Virtual Farm Tour: Pfaffsway Farms

Posted on August 23, 2017 in Starting Strong - Calf Care
Healthy cows make healthy calves at Pfaffsway Farms
Raising strong, healthy calves doesn’t start on day one at Pfaffsway Farms in Alma Center, Wisconsin.  According to the Pfaff family, it starts a long time before then.

Steve Pfaff is a “lifer” on his family farm and he and his wife, Kris, bought the operation in 1994 from Steve’s parents.  Their son, Casey, returned from college to work on the farm fulltime, and their daughters, Olivia and Larissa, also help with chores.  The family has 175 cows and raises all of its own replacements.  Registered Holsteins make up a majority of the herd, but the Pfaffs have a few Jerseys as well.  In addition, the family runs more than 700 acres of corn, soybeans and alfalfa.  The Pfaffs use the crops for feed and also sell some corn and soybeans.

When asked what it takes to raise healthy calves, Steve said, “A good calf starts at dry off.”

For the past five years, the Pfaffs have used an intensive vaccination program for pre-fresh animals and have appreciated the results.  Animals receive several vaccinations at dry-off, which occurs at least eight weeks pre-calving.  They receive a dry cow ration and are put on pasture.  Three weeks prior to calving, they’re brought into the pre-fresh pen, which has a bedded pack of corn stalks and sawdust.  There they receive the ScourGuard® vaccine and are put on a pre-fresh DCAD ration with corn silage and straw.

Kris emphasized the value of their pre-fresh program for both the cow and the calf.  She said, “Healthy cows make healthy calves.”

The Pfaffs allow dams to lick their calves for about 30 minutes to an hour before the newborns are put in their own pens.  Newborn calves receive Inforce™ 3 and Calf-Guard® vaccines as soon possible.  They receive 4 quarts of maternal colostrum 30 minutes later.  If enough high-quality colostrum is not available, the Pfaffs feed Secure® colostrum replacer instead.

Once they are dry, calves are placed in their individual hutches.  Casey is very particular about his protocols for feeding calves and the family agrees consistent feeding is one of the keys to high-performing calves.  They are bottle-fed 2 quarts of whole milk twice a day for the first three or four days.  If drinking aggressively, Casey increases the feedings to 3 quarts.  After three or four more days, the calves are switched to pails.  A direct-fed microbial pack is mixed with all of the milk and the Pfaffs said they have seen positive results with this strategy.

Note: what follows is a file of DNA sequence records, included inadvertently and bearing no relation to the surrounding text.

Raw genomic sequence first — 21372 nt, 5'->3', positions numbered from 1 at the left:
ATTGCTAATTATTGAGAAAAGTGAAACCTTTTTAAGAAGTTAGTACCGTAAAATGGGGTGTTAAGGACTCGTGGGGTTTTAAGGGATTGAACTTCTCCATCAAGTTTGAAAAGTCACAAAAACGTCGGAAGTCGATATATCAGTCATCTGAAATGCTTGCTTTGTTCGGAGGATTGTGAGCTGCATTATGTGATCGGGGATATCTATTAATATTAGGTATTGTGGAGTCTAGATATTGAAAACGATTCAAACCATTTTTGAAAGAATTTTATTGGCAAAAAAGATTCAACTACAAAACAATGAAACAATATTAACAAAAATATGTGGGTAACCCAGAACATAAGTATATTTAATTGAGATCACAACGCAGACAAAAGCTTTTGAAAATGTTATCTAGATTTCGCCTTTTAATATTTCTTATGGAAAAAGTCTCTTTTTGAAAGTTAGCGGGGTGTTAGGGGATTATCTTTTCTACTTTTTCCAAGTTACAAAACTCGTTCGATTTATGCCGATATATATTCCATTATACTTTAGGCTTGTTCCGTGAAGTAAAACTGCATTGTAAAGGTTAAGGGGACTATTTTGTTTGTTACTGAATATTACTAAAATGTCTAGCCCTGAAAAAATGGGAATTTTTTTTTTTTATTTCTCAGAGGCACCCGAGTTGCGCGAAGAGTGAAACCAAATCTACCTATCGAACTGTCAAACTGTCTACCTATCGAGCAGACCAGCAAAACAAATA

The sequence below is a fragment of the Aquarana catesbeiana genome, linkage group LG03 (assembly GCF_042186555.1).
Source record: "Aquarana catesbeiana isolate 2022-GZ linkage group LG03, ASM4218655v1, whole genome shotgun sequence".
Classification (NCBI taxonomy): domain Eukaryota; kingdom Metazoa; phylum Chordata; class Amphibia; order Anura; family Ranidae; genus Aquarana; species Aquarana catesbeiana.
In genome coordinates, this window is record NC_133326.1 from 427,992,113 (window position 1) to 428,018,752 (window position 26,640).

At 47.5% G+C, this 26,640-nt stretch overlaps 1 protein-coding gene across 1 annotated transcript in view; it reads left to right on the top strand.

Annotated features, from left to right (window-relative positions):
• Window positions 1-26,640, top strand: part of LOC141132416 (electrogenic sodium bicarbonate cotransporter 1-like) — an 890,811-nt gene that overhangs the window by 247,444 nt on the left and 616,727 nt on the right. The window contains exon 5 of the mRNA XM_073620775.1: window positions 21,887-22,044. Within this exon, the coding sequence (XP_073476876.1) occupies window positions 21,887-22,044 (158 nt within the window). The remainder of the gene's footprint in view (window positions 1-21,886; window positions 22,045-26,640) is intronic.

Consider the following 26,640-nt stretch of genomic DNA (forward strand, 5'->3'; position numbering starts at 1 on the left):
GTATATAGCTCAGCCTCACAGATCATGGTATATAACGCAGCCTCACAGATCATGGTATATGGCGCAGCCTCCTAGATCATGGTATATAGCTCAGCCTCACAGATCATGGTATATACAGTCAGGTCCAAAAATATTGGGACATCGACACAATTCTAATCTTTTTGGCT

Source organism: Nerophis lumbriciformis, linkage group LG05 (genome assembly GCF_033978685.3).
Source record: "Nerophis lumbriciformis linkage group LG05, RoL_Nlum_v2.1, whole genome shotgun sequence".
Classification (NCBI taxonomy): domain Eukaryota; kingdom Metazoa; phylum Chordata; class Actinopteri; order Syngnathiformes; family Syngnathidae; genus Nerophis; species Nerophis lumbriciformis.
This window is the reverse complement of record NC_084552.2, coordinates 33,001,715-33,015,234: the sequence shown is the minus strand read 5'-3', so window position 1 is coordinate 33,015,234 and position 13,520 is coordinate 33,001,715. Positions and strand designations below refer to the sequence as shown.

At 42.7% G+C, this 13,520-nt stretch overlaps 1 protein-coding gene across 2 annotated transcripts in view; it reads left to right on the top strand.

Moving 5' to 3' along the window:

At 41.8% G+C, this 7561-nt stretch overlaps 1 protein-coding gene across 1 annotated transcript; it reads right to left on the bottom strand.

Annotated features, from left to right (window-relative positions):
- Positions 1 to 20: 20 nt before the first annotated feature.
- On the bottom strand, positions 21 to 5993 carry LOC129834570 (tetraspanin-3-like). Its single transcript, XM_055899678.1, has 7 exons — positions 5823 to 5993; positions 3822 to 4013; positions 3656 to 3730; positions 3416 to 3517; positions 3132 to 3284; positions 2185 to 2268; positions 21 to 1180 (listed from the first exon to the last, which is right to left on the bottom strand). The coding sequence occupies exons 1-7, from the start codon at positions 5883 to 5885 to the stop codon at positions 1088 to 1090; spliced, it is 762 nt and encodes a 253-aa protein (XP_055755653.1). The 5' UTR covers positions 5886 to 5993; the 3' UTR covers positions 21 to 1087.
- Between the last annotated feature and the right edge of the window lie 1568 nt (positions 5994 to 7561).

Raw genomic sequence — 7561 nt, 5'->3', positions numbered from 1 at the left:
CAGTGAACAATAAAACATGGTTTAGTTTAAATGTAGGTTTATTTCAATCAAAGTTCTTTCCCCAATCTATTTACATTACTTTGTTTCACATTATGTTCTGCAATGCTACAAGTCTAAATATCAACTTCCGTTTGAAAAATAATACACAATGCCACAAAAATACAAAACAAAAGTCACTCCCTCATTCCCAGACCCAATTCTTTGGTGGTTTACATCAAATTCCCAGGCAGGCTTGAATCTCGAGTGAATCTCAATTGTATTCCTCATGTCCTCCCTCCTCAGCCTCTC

Calves receive fresh water following the milk feeding.   They are given a 22-percent starter grain when they start drinking from pails and they will be introduced to handfuls of hay while in the hutches as well.  Calves are weaned at about 2.5 months of age, depending on their size and starter consumption.  Once they’ve been weaned from milk for three or four days, calves are moved to a superhutch pen of five or six head.

The Pfaffs said the biggest challenge they encounter is the weather, but a well-bedded hutch is a good first step in that battle.  They use kiln-dried sawdust year-round and add dry oat straw in the winter to allow for nesting.  All calves also wear calf jackets in the winter.  Hutches are cleaned between calves and, if possible, the Pfaffs let the ground “rest” before placing a new calf in that spot.

Kris said having a “good eye for calves” is also important.  During feeding, they carefully watch the calves to pick up on scours or any other signs of disease as quickly as possible.  Most of the time, they can get calves back on track with an electrolyte feeding and minimal treatment.  The family’s “good eyes” have led to healthy replacements entering this high-performing dairy herd.

Category: Farm tours
Starting Strong - Calf Care